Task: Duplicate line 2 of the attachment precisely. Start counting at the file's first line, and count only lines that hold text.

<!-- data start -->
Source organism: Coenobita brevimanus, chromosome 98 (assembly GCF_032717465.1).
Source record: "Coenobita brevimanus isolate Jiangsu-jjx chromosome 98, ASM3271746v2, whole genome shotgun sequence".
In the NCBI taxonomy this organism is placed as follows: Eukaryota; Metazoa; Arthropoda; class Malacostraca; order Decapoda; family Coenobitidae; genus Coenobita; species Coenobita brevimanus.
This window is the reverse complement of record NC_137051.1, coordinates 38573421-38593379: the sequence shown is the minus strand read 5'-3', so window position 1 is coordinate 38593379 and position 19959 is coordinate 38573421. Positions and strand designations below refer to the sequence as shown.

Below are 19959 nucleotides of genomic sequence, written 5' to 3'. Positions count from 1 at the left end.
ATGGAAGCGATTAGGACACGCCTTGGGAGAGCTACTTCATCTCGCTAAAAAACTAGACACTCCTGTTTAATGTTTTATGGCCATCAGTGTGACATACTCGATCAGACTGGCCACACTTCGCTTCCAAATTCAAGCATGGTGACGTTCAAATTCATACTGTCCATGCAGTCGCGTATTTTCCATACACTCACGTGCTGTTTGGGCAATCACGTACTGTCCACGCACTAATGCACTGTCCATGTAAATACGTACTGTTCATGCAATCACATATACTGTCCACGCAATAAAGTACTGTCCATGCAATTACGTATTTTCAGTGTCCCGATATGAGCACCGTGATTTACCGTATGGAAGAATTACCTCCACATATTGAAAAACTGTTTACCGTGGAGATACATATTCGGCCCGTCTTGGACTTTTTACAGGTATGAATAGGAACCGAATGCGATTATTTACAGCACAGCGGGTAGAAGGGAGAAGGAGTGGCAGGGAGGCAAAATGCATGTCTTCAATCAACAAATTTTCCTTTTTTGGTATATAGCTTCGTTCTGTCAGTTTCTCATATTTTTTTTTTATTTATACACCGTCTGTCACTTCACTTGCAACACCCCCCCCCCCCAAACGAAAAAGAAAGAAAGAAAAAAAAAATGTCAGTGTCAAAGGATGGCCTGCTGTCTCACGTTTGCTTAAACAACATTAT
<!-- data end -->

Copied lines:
Source record: "Coenobita brevimanus isolate Jiangsu-jjx chromosome 98, ASM3271746v2, whole genome shotgun sequence".